May there be other Kariko, Marwaai and Karwa to inspire men and women to be resilient and never give up their dreams
By Nita Chicooree-Mercier
Right now, the world is full of sound and fury, the international arena is a battlefield of rival world powers vying for influence and space, Mother Earth is overburdened and exhausted from pressures on her capacity to house and feed everyone. Earthquakes take thousands of lives within a few minutes, fires run wild like hell, floods unleash unbelievable volumes of water while scorched land runs dry from severe droughts, and cracks in African lands show signs of splitting the continent in two and likely to drift apart in the ocean.
Indonesia has taken care to build another capital outside the mainland since Jakarta has been sinking for years. Tiny Maldives is threatening to oust Indian military presence from its soil in a muscle-flexing bid no matter when the island is going to disappear in the Indian Ocean, and part of Mumbai may yield to the raging waters of the Arabian Sea in years to come. To top it all, medical experts are raising warnings of a deadlier virus than Covid-19 and are gearing up to counter Disease X.
Move on with our business as usual and look for stability in an unstable world and positive news around the world.
The Nobel Prize in medicine goes to Katalin Koriko and Drew Weissman for their work in enabling the development of mRNA vaccine at the University of Pennsylvania. They did their best to come out with a vaccine not for money and award but for interest in science and out of curiosity to break frontiers on the path of progress. The US remains the best place for bright and ambitious people to carry out research and further progress in key fields of technology and science. This is what Koriko from Hungary did. It is more than one century now that the United States smartly set itself the mission to draw the best brains from around the world and realized all the benefits and prestige it can reap from the tremendous progress that has been achieved on its territory. The launching and landing of space shuttle Perseverance was supervised by a woman scientist of Indian origin a few years back in the US.
Yoga became a tool to beat cancer for Saudi Arabia’s Nouf Marwaai. Pic – Al Arabiya
How a book can change the life of a person and bring about changes in society is the glaring example of Nouf Marwaai. She is the first Saudi Yoga Acharya in Saudi Arabia. She was afflicted with lupus disease since childhood and had to drop out of high school. Her father, an official in a Saudi ministry, came back from a trip abroad with a book on yoga. The book sparked off a deep curiosity in yoga, and Nouf Marwaai started practising the asanas in 1998. She went to India to study yoga and its philosophy.
Yoga changed her life and her health completely. She graduated in clinical psychology in Saudi Arabia and managed to use both disciplines in her endeavour to share her experience with fellow compatriots. Nouf Marwaai approached the authorities to gain recognition for the teaching of yoga, and she created the first Arab Foundation of Yoga in her country after people started coming up to her for yoga classes.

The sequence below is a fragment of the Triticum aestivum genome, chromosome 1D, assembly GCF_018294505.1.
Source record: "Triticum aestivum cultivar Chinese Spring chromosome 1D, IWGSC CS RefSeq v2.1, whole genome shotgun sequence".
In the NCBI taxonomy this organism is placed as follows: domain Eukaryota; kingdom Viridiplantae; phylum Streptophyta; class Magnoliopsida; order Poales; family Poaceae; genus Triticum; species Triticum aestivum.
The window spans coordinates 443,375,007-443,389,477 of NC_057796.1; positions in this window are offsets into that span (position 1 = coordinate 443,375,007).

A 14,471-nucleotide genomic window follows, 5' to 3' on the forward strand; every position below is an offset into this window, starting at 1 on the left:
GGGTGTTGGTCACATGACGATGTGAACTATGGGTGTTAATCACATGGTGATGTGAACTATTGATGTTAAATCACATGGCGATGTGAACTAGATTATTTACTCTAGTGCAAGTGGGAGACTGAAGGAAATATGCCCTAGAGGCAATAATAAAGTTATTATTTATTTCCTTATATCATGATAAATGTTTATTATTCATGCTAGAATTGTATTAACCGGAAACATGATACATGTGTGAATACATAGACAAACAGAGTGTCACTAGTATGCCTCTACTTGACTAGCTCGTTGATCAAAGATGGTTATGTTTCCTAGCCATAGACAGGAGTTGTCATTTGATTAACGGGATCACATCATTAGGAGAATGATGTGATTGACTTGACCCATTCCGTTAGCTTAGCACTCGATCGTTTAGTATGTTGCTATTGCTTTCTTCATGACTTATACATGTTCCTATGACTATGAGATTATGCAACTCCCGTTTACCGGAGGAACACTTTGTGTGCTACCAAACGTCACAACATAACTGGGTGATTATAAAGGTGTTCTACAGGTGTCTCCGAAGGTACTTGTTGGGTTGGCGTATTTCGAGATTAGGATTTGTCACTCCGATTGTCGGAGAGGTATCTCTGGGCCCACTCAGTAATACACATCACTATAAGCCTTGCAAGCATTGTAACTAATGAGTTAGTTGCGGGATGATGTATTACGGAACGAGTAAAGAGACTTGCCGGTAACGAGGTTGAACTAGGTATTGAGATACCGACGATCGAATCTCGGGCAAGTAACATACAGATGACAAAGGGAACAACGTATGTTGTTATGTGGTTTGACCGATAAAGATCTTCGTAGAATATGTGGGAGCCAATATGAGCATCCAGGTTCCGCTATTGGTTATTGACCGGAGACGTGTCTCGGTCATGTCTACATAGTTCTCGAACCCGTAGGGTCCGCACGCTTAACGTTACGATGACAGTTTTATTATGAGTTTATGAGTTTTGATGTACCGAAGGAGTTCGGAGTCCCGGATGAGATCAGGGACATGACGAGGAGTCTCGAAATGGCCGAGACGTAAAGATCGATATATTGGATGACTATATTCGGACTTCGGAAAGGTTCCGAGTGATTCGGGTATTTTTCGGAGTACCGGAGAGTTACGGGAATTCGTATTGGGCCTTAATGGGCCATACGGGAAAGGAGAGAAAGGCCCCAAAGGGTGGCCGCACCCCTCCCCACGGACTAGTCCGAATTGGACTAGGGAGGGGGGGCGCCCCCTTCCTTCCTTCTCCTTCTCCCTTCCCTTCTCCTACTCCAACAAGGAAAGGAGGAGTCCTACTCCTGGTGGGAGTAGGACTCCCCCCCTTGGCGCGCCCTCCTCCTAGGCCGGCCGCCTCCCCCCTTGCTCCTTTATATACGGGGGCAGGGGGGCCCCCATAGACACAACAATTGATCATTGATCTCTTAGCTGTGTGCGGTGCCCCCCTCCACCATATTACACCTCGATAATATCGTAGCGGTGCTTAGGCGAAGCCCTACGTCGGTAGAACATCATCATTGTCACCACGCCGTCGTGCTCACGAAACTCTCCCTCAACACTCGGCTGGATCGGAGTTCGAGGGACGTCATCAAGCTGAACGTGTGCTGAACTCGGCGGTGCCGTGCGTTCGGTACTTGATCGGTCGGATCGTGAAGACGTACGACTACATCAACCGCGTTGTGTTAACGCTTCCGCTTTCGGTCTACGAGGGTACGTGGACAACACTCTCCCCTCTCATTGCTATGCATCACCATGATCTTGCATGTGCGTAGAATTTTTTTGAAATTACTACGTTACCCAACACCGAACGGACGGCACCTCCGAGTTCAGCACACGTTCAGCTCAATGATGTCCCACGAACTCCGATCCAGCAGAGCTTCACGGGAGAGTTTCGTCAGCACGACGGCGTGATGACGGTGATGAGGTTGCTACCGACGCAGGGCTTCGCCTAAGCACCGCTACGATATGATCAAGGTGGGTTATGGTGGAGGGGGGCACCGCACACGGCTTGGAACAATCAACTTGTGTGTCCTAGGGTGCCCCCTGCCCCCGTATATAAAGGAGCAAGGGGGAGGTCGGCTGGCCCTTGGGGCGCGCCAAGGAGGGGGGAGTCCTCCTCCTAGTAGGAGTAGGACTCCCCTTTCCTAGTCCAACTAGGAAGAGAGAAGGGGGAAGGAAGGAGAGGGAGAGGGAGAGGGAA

In 2014 she developed breast cancer, avoided chemotherapy, and went to India to have the tumor removed. She raises awareness on the benefits of Pranayama. Till now the number of practitioners has shot up to 10,000 and she has trained 700 yoga teachers all over the kingdom, in Ryad, Jeddah and Mecca.
What a feat! Just imagine what changes she is bringing to her country. No wonder she received the Padma Shree Award from the Indian government recently and is invited at events in Delhi. Note that the Crown Prince Mohammad Bin Salman introduced the teachings of Ramayana, Mahabharata, Bhagavad Gita, Ayurveda and Yoga in the education system in the kingdom four years ago. Serenity and peace emanate from Nouf Marwaai’s speech in fluent English with an unmistakable clarity of thought.
Who is Maleesha Karwa? A girl straight from Slumdog Millionnaire, you would first think. Indeed, she is from Dharavi slum where she lived in a hut with her parents and siblings. She has a from-rags-to-riches story. Far from being a product of ‘Fair and Lovely’, Maleesha has brown skin, fine features as those of apsaras featured on temples’ façades and is endowed with gorgeous beauty. Who discovered that she is stunningly beautiful? Of course, she knew it from childhood and dreamt of becoming a model at the age of five. No Indian put her in the limelight.
Mainstream Indian society does not find beauty in brown skin, we all know the colour and caste biases. American actor Robert Hoffman was struck by her beauty when she was nine and had her play in a clip which went viral. Since then, the sky is the limit for Maleesha. An Indian modelling agency approached her and now she is on every cover of fashion magazines and has become the face of luxury brand ‘Forest Essentials’ at the age of 14.
Let’s hope that she does not step in Bollywood and meet the fate of Suswant Sing Rajput, a promising outsider to the mafia reigning there for decades. She consults her parents for their approval, the parents consult the grandparents, and Maleesha has her way on condition that education is a key factor for her way out, and she has to stick to it.
At 14, her English is fluent and clear, and she has a most beautiful smile when she speaks with such authenticity, innocence, and warmth. How her English contrasts sharply with what we hear from the awful pronunciation and accent of some Indian TV anchors, who look more like Spaniards and Portuguese than Indians, is mind-boggling. Dream big and aim high is Maleesha’s motto. What a girl!
May there be other Kariko, Marwaai and Karwa to inspire men and women to be resilient and never give up their dreams.
Mauritius Times ePaper Friday 13 October 2023
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